This tells us two things: 1. Peer review and complete disclosure of methods is important.
2. The levels are still of absolutely no biological consequence.

If anything, this reputable laboratory's analysis and document tells consumers that their food is safe, because an herbicide aggressive food activists find controversial is detectable at the edge of nothing.

You can see how Food Democracy Now and V…

Standing By for Retaliation

As a public scientist I'm deeply committed to providing research, teaching, and outreach to help broaden our understanding of farming and food.  One leg of that stool is to connect with the public and help them understand the current scientific literature, and help them make evidence-based decisions. 

Last week a glossy brochure was published by the fear factory called Food Democracy Now.  Despite the name, it is much less democracy as it is a cult. Their deceptive self-published report featured hyperbolic images of babies juxtaposed with herbicide bottles and Cheerios.  The meat of the report was a table that claims to find parts-per-billion levels of the herbicide glyphosate in an array of common grocery products. Even if it was true, such levels would be biologically meaningless. 

I've discussed the technical limitations of their analysis here and on my podcast.  The bottom line is that this is statistically underpowered, they are likely reading noise, and the work has not be…

Thanks Snopes- A Big Win for Science and Reason

I'm up on a Saturday enjoying a big cup of coffee and working on the podcast. I'm also standing by for the next round of requests for my emails from Vani Hari. What happened?

Yesterday's blog was in response to an article on Snopes.  The article on Snopes was in response to a flashy brochure that claimed to find herbicide residues, in parts per billion (seconds in decades) in familiar foods.  The well-circulated activist rhetoric was intended to scare, and it worked.  My inbox was flooded with inquiries from friends, relatives and dozens of strangers. 

When Snopes talks, people listen, and their analysis was a bit confusing, sort of lending credence to the claim, as well as stating that glyphosate herbicides were carcinogenic.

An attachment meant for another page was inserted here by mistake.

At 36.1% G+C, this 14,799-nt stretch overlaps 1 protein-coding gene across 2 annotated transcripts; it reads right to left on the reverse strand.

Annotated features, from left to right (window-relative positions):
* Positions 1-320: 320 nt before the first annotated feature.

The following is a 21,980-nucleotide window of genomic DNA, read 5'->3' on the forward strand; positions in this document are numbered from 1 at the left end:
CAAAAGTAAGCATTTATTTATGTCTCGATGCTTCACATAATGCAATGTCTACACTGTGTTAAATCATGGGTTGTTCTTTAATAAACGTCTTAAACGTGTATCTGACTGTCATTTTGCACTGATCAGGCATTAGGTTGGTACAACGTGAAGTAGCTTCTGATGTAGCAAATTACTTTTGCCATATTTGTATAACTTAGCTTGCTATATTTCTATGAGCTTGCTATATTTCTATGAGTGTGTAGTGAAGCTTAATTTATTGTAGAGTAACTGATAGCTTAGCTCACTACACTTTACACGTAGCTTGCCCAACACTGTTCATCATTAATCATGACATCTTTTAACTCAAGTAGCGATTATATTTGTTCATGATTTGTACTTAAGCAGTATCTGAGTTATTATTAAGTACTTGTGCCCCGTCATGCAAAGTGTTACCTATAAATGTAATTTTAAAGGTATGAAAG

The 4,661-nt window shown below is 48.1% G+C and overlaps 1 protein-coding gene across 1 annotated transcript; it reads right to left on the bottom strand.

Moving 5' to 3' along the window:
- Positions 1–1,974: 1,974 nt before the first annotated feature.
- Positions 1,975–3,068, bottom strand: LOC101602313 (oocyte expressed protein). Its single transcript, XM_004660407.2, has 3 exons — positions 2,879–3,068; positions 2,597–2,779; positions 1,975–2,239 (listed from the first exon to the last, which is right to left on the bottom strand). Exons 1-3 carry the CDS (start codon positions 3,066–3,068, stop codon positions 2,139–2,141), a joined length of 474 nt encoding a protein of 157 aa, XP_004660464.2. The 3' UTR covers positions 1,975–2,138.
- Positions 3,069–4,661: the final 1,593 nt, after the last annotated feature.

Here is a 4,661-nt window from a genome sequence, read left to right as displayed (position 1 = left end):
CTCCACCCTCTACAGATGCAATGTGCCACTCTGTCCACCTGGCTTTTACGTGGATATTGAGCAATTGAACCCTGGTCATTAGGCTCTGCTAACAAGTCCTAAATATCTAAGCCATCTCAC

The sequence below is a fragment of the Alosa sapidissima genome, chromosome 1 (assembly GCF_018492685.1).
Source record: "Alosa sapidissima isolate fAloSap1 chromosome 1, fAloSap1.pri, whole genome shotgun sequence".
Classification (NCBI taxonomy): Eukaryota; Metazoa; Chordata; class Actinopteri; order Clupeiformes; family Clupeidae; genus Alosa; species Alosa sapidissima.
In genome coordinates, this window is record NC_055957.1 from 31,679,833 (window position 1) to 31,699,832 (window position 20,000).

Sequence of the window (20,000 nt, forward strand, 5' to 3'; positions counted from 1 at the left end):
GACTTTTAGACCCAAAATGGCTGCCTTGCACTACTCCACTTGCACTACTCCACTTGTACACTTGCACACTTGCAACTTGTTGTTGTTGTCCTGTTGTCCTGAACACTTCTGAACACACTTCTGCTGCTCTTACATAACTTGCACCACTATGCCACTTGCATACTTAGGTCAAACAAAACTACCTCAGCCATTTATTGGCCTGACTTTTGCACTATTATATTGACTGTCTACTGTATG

This is on the cover of the report. It should be an immediate tip-off to the reader that this is highly suspect and intended to tell a manufactured story, not communicate scientific results. 
 I reached out to the author and participated in the online d…

Snopes Claims About Glyphosate in Food

I like Snopes. 

So many times I've been rescued from a critical debunking excursion because someone had provided excellent analysis that I could use as a starting point. 

It is really disappointing to see them go soft and conflate unrelated issues that just confuse the reader.

The article about the Food Babe's claims about Monsanto covering up glyphosate in food items seemed like it would follow the science and once again foist her on her own critically underpowered petard. 

But instead the article by Alex Kasprak just creates confusion.  Even the subhead says, "Monsanto suppressing evidence of cancerous herbicide in food?"

(and to be fair, Alex did reach out and we're discussing this. I do think he wants to get it right)


What "cancerous herbicide?"
Instead of simply letting the air out of a conspiratorial claim, he conflates three issues at once, an in the process lends credence to the crazy claim, while not critically evaluating the others.  Here's the p…

Glyphosate Detection- Making Claims from Noise

There is a central rule in the anti-GMO world--  scare them at any cost.  

It is amazing how ethics are disregarded in the interest of peddling a fearful message.  It has long been part of the anti-GMO industry and a weapon of its foot soldiers.  If something sounds scary and supports your beliefs, then promote it, run with it.  No matter how weak the evidence is, claim it is real. 

Such was the case with the "Stunning Corn Comparison" where fake data in a soil test table were claimed to represent biological samples-- that were not remotely biological.  Still the authors and pundits stood by it as a legitimate test. 

They also claimed to find glyphosate in breast milk.  However, an actual study by a real scientist with properly reported methods did not show any evidence of detection. Of course, anti-GM folks shouted down this legitimate report as unreliable.  

Fake data, finding positive signals in noise, and wrongful interpretation of good data are cornerstones of their strateg…